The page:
It's gut wrenching because it doesn't have to be like this. Because of personal agendas, strong personal opinions, false information, a myriad of "what if"s, and good ol' American individualism, no one is asking what is best for the kingdom of God in all of this. It's only about what I want as an individual. Churches are being split. Witnesses are being damaged. The world is being proven right about the "C"hurch in many instances because selfishness is leading many of these decisions. Conversations are being had in our parking lots, behind closed doors, and in secret, and it is causing damage that only the Holy Spirit can heal.
In the words of Paul, my brothers and sisters, this should not be so.
Hopefully, it is not too late for the church I love and am currently serving. Hopefully, we can see that we are better together. Hopefully, we can become the home for all of the United Methodists in our county who did not want to leave the denomination, but their churches had the 2/3 vote anyhow. But if not...?
Well, if not... I have a decision to make. No, my wife and I have a decision to make.
It reminds me of Joshua 24, and this may get me into trouble because someone, somewhere, is going to read my next few lines the wrong way.
In Joshua 24, Joshua has gathered all the tribes together and begins to tell them what God is saying to them. If you flip over to Joshua 24:1 and read through verse 13, you get a good list of all the things God had done for the people of Israel. Then in verse 14, God throws down the gauntlet:
"Now, therefore, revere the Lord and serve him in sincerity and in faithfulness; put away the gods that your ancestors served beyond the River and in Egypt and serve the Lord. Now if you are unwilling to serve the Lord, choose this day whom you will serve, whether the gods your ancestors served in the region beyond the River or the gods of the Amorites in whose land you are living, but as for me and my household, we will serve the Lord."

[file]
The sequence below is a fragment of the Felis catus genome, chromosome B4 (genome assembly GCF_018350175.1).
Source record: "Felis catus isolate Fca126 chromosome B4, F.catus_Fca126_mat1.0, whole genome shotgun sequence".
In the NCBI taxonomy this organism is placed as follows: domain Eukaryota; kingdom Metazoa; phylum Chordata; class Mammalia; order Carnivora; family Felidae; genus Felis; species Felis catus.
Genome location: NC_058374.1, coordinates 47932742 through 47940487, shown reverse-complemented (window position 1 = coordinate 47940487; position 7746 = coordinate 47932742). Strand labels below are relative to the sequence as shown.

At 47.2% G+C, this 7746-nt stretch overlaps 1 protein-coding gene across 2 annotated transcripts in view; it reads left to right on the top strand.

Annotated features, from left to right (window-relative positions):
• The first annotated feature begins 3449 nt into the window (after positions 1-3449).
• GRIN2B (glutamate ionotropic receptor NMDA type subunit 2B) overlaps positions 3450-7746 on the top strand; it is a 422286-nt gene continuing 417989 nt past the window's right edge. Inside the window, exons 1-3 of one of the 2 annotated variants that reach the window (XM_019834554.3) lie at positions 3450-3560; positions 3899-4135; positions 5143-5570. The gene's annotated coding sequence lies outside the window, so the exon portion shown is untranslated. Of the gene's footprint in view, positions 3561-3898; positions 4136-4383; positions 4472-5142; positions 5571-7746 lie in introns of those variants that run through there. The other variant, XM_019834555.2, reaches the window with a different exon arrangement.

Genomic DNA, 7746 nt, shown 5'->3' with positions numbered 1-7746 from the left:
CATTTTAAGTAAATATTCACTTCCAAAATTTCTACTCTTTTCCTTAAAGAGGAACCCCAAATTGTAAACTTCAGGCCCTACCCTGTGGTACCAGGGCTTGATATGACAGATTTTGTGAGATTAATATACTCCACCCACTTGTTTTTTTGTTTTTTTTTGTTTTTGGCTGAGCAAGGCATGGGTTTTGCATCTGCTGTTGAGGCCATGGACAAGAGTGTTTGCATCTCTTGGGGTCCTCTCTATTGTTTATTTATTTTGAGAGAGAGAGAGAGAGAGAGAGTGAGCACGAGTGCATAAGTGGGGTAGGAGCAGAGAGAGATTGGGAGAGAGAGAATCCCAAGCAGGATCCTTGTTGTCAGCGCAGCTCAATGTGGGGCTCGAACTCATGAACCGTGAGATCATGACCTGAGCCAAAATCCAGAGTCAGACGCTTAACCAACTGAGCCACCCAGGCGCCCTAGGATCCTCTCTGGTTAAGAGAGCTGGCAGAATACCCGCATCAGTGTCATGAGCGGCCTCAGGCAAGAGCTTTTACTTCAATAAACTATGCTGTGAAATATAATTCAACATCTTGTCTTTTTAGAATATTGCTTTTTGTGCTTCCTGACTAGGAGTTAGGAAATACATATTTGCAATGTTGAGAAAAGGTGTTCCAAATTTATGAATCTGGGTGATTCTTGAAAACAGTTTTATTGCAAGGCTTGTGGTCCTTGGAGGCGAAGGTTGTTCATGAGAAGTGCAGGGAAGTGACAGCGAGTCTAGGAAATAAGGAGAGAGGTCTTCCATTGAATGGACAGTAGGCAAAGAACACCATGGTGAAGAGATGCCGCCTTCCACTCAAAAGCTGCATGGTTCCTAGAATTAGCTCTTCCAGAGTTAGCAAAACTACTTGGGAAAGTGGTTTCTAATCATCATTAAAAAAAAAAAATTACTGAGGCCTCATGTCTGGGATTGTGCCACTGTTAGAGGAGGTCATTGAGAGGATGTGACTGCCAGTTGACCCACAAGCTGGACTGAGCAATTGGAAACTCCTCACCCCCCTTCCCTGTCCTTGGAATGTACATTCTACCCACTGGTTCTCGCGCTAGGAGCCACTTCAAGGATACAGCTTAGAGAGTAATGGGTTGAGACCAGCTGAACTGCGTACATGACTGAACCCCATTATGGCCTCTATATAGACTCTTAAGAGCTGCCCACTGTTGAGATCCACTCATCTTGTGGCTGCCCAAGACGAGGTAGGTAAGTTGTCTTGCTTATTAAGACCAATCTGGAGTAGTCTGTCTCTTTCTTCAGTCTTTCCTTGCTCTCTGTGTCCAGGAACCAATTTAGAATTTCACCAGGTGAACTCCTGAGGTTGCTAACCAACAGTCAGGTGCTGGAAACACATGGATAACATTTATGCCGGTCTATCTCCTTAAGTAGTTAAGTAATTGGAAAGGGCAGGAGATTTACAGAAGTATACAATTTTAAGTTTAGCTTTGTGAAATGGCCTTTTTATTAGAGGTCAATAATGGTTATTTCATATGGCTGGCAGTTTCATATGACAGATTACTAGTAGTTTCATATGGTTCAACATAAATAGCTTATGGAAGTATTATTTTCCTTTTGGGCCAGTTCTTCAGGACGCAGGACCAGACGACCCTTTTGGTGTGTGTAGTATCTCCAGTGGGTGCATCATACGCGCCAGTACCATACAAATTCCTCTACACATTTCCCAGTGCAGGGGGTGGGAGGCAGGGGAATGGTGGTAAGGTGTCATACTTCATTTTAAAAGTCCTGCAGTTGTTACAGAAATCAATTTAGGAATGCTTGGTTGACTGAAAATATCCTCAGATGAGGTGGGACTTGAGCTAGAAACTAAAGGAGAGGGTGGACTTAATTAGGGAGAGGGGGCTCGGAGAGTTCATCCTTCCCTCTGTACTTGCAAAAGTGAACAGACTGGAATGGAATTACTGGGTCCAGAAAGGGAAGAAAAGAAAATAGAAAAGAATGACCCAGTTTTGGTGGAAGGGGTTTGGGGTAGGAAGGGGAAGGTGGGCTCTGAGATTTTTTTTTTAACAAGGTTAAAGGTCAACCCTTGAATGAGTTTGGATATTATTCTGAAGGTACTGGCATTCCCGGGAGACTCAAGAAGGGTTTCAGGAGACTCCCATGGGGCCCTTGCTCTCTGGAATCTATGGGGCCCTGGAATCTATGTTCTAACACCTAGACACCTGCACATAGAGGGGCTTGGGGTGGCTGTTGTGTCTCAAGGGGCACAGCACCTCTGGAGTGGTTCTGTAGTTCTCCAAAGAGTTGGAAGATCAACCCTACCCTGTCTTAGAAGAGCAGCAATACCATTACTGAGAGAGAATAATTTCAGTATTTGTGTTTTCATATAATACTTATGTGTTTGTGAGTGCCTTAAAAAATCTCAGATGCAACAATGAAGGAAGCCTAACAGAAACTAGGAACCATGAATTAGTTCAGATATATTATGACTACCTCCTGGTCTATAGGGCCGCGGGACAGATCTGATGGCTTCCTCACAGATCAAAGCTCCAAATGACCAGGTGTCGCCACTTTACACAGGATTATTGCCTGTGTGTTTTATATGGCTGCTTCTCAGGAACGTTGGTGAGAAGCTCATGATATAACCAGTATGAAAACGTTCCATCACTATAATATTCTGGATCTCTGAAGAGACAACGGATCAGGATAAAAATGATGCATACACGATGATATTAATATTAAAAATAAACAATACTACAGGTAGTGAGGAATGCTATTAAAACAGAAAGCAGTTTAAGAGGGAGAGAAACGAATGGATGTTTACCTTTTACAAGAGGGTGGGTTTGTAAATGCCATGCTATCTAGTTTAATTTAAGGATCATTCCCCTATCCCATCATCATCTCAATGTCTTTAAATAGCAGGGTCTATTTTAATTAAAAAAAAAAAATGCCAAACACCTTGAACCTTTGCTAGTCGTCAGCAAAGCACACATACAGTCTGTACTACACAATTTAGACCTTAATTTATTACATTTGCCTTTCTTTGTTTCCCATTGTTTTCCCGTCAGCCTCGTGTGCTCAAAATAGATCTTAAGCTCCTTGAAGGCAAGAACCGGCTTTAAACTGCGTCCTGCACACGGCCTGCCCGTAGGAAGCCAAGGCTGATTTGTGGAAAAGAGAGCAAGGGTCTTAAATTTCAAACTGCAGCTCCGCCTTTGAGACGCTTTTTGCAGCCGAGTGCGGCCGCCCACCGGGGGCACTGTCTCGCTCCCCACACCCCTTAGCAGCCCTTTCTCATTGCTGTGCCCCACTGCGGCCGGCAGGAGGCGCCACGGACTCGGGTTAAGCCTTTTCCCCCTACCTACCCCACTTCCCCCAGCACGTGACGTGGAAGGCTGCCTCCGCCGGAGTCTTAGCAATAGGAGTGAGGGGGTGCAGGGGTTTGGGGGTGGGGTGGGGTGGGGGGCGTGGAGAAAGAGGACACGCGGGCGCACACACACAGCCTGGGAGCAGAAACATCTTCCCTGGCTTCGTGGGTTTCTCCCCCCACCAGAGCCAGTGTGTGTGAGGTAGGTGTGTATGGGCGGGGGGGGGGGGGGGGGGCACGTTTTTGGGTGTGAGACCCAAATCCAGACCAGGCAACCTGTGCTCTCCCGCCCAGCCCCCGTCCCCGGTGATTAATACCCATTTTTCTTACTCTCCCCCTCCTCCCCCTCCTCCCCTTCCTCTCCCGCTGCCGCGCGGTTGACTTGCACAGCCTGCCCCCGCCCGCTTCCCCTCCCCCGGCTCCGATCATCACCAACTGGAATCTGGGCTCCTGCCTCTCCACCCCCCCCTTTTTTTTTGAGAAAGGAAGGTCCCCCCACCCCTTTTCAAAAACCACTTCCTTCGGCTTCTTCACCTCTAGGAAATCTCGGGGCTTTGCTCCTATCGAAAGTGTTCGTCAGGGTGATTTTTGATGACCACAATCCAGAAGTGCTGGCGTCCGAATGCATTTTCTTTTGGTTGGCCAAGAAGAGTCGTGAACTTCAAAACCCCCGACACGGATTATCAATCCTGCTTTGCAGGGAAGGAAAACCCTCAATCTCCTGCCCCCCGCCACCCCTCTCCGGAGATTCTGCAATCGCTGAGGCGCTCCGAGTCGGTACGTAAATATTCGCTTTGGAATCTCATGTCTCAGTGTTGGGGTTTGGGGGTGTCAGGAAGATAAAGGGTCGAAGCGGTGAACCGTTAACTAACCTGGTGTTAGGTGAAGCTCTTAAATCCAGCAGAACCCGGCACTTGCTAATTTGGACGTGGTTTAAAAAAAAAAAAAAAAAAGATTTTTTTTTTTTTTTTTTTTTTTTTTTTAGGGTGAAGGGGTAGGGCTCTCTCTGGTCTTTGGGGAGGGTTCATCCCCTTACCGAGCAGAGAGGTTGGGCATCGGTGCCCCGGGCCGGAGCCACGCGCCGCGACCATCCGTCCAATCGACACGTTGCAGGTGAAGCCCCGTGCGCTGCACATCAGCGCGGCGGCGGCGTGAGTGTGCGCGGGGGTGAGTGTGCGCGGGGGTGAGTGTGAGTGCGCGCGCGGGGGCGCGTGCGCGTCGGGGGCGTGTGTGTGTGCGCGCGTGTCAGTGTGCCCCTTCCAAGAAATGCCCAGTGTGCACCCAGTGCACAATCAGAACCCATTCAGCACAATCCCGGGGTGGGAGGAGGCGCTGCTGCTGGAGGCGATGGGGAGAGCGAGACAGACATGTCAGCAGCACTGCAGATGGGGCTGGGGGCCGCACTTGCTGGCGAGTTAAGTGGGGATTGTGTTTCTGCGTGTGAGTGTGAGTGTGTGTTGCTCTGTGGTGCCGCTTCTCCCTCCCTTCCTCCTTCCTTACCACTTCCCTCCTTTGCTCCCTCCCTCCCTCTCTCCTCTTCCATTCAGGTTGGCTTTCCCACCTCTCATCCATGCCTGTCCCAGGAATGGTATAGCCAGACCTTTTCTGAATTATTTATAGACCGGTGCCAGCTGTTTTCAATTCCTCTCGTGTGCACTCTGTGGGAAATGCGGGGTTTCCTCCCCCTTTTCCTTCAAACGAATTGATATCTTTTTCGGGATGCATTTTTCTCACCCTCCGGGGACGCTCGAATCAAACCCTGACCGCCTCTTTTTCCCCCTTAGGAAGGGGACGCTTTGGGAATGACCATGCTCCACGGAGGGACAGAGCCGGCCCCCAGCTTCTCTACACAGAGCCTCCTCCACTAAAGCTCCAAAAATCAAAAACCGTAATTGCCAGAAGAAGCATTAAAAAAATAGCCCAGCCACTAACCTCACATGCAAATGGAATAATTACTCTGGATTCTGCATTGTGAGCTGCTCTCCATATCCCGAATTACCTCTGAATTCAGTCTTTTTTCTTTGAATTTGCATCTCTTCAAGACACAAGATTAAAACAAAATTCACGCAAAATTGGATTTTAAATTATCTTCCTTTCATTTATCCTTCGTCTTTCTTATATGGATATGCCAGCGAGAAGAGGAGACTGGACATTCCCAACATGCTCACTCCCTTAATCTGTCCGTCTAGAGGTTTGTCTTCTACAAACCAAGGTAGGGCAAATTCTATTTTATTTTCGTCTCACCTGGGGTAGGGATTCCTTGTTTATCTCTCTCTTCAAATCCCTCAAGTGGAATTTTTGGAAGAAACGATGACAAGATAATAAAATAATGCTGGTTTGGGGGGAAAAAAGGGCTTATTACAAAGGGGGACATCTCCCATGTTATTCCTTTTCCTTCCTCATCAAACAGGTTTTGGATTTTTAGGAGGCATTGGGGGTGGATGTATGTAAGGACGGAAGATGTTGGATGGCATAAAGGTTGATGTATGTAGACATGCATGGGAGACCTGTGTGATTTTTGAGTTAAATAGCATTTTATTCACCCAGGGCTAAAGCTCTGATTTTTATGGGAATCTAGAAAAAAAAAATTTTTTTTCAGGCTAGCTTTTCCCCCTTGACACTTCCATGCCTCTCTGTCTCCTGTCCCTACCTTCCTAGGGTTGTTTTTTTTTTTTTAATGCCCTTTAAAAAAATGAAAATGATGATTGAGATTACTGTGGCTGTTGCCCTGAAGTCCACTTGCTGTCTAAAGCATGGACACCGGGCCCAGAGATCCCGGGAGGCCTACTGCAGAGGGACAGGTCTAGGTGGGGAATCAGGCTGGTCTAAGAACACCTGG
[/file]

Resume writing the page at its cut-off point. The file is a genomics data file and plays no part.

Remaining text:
Now... before anyone starts throwing things or calling my bishop, allow me to tell you why that's the verse that came to me when I began to write today.
We have become distracted. We have lost our focus. And by "we," I mean many in the United Methodist Church. We are not necessarily serving the gods of our ancestors or the gods of the Ammorites, but the gods we are serving are our own wants and desires and our own agendas. In short, the gods we are serving in all of this, is ourselves.
Some disafilliate over the issue of homosexuality, but don't want to talk about the numerous scriptures about second marriages leading to adultery. We want to point out the speck in others' eyes without paying one iota of attention to the log in our own. We want to judge others as long as no one brings up our pet sins. Etc. Etc. Etc.
My brothers and sisters, this should not be so.
After Jesus had left the Mount of Olives one day and was teaching in the temple, a group of angry men dragged a woman who had been caught in the very act of adultery to him. How did he react? They knew how they wanted him to react, but how did he react? "Let the one who has never sinned throw the first stone." What happened? One by one, they quietly slipped away until there was no one left but she and he. "Where are your accusers? Didn't even one of them condemn you?"
"No, Lord," she said.
"Neither do I. Go and sin no more."
As for me and my household, we have decided that there are way bigger things to be upset about. We have decided that it is not our place to judge others because we cannot throw stones either. We have struggled, prayed, and cried, trying to decide where we feel God may be calling us next. With 23,000 people starving to death in the world every day (approximately) and the church arguing over the things we're arguing over, we (the Church) have left our one true love.
Adding to that the fact that many of the churches that are disaffiliating are doing so because they have been fed false information, forced onto them by some with an agenda, just makes it even worse. Folks aren't even leaving over legitimate reasons.
What's the answer? I honestly don't know. Folks are going to leave. Folks are going to stay. But that's the beauty of being a Wesleyan people; we don't have to think alike to love alike.
So, if disafilliation is a conversation you are having, I implore you to listen past the rhetoric, gossip, half truths, and blatant lies for that still small voice of God calling to you through the chaos and inviting you to step away for some quiet conversation.
As for me and my house... we're United Methodist.